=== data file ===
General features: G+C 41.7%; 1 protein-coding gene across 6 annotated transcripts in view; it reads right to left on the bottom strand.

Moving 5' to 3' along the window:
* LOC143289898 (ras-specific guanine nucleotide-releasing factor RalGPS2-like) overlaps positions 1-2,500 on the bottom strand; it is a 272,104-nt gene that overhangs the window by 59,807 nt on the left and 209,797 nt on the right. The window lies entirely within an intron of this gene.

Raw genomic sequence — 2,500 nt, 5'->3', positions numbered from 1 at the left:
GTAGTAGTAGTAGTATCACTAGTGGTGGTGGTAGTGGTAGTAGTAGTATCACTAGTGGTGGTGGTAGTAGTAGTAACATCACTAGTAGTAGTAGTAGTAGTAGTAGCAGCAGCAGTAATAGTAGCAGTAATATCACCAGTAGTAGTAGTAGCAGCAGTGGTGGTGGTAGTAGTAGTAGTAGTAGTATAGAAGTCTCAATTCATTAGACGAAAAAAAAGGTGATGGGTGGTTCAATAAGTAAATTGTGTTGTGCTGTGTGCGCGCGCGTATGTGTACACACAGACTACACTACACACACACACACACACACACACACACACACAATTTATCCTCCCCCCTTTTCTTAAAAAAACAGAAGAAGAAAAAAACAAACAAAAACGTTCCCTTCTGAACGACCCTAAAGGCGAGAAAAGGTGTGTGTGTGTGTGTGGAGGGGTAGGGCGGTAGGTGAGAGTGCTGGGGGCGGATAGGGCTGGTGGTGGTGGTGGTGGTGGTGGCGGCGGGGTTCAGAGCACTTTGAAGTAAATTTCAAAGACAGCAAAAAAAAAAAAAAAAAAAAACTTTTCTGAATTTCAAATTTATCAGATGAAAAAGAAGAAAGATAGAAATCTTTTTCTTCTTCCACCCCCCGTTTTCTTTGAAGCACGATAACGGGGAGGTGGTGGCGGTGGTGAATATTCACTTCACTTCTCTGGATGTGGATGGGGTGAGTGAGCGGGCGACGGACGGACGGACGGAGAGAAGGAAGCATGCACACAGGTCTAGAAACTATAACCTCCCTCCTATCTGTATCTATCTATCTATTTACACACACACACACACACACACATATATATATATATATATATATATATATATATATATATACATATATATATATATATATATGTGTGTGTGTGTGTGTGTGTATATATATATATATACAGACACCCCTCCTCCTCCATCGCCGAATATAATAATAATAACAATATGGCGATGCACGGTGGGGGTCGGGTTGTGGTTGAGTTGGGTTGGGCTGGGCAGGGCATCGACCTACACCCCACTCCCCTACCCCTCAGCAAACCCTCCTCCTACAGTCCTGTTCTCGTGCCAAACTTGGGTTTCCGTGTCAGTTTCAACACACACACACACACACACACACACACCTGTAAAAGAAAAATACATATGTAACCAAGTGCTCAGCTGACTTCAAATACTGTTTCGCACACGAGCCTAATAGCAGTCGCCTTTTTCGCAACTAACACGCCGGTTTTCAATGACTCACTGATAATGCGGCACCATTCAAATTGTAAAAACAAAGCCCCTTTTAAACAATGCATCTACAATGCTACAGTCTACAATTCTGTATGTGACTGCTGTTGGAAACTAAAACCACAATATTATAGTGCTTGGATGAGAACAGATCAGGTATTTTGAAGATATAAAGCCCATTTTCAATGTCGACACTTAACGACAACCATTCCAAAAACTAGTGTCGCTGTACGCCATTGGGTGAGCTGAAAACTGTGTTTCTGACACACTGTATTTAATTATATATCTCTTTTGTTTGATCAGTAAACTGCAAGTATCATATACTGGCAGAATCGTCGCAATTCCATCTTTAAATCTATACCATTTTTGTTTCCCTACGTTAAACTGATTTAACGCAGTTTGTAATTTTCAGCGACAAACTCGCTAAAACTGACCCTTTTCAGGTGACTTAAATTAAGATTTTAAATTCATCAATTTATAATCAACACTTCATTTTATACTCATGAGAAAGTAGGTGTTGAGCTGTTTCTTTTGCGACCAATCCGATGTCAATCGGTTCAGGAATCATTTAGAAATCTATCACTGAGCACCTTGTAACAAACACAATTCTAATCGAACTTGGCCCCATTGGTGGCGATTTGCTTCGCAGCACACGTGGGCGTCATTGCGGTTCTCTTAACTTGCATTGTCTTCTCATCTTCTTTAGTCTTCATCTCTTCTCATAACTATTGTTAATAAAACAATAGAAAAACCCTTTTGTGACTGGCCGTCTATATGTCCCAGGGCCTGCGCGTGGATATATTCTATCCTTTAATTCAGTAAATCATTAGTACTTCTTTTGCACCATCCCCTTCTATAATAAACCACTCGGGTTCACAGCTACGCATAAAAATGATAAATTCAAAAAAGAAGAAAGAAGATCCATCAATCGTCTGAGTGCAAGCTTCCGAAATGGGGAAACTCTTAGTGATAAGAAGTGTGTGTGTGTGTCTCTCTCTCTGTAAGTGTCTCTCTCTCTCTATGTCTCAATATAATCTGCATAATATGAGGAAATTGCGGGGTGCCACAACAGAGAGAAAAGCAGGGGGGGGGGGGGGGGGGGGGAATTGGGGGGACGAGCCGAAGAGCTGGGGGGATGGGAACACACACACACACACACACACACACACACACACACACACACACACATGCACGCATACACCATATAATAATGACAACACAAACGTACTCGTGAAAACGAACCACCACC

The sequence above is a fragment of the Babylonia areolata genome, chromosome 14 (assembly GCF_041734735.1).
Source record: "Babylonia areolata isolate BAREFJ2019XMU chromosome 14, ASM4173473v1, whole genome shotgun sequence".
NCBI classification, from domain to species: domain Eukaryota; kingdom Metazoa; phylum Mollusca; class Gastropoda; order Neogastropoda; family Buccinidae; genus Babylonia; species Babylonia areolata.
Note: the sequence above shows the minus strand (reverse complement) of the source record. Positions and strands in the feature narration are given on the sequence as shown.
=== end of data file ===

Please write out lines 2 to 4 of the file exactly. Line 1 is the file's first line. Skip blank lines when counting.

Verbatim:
Moving 5' to 3' along the window:
* LOC143289898 (ras-specific guanine nucleotide-releasing factor RalGPS2-like) overlaps positions 1-2,500 on the bottom strand; it is a 272,104-nt gene that overhangs the window by 59,807 nt on the left and 209,797 nt on the right. The window lies entirely within an intron of this gene.

Raw genomic sequence — 2,500 nt, 5'->3', positions numbered from 1 at the left: